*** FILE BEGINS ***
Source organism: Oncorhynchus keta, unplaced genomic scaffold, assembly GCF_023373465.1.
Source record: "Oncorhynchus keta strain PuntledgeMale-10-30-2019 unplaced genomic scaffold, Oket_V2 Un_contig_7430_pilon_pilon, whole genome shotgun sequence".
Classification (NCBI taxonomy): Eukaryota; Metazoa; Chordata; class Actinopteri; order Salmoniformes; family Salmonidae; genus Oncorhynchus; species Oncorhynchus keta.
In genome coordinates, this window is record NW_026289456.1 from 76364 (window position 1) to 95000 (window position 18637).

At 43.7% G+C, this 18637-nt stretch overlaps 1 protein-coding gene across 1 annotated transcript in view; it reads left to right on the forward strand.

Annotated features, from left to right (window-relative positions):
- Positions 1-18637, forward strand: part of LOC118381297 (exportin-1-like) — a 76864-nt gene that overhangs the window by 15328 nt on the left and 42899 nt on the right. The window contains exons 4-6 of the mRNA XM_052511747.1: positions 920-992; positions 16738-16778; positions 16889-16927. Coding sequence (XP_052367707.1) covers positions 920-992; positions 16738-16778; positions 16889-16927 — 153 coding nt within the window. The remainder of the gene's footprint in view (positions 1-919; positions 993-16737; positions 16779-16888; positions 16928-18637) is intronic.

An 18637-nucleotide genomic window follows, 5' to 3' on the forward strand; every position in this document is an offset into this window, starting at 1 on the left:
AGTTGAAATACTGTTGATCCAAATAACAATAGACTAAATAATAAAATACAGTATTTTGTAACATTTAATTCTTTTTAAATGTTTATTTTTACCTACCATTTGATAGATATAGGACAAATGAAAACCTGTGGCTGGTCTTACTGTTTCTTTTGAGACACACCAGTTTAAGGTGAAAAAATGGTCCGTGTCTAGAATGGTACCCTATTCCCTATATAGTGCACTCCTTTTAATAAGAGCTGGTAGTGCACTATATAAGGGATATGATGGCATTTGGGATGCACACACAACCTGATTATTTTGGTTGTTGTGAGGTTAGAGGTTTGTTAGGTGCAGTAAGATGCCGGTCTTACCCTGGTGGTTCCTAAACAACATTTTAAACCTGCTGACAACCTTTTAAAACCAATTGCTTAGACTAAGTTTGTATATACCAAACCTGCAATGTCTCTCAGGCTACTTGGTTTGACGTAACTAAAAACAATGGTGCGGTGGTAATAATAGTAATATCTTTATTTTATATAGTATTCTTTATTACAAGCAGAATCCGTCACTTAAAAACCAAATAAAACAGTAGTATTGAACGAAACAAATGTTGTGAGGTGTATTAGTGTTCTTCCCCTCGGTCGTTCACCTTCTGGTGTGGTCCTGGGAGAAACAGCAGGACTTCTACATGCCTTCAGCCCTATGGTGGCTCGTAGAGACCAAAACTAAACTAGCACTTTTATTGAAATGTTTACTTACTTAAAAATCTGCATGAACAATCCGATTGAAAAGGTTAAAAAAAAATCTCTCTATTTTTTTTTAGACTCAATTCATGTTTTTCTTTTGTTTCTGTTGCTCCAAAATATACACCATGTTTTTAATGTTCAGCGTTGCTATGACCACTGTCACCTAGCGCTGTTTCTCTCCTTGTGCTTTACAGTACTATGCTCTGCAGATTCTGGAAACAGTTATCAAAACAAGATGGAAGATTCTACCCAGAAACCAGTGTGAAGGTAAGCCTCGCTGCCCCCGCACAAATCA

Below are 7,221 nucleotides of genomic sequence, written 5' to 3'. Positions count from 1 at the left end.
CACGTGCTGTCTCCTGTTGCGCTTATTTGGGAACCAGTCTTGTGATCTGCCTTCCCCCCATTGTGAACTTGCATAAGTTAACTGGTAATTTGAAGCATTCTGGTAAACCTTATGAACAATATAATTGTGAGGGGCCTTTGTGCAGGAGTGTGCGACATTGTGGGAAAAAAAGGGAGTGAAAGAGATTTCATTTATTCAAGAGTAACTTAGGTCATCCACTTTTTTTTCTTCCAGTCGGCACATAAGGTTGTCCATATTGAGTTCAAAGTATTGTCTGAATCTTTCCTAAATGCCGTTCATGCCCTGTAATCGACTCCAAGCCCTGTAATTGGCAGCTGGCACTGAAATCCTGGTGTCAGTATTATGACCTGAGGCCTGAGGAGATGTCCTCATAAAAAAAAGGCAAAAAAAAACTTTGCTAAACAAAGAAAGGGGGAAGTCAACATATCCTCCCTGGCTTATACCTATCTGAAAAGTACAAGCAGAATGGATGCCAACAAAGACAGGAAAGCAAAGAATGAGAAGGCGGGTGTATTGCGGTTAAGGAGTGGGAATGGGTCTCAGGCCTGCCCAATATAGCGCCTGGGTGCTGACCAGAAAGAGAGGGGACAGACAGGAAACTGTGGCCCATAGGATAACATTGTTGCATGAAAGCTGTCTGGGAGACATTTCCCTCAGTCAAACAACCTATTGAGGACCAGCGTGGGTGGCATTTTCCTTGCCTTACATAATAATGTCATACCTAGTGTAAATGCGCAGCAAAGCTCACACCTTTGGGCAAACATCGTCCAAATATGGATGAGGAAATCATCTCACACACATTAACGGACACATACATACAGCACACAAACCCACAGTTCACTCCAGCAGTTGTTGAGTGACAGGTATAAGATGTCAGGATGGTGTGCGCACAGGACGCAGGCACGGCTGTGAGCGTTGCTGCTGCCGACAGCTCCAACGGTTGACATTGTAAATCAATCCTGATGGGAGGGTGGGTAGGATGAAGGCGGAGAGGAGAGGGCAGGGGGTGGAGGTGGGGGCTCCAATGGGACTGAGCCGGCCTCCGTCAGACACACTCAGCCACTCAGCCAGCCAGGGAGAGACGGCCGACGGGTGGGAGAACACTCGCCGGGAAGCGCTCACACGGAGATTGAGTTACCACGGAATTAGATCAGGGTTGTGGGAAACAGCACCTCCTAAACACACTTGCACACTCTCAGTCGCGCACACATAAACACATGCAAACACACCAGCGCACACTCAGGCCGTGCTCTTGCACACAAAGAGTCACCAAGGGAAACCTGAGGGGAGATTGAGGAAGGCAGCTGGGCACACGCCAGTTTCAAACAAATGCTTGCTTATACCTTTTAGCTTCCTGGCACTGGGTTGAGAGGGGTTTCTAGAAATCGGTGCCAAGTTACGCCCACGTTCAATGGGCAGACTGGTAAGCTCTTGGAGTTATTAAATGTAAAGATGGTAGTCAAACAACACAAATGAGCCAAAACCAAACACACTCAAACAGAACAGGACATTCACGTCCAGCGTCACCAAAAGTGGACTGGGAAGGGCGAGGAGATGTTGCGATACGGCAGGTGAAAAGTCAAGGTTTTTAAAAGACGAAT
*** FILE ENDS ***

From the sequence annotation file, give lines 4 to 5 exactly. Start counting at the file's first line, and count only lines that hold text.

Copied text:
In genome coordinates, this window is record NW_026289456.1 from 76364 (window position 1) to 95000 (window position 18637).

At 43.7% G+C, this 18637-nt stretch overlaps 1 protein-coding gene across 1 annotated transcript in view; it reads left to right on the forward strand.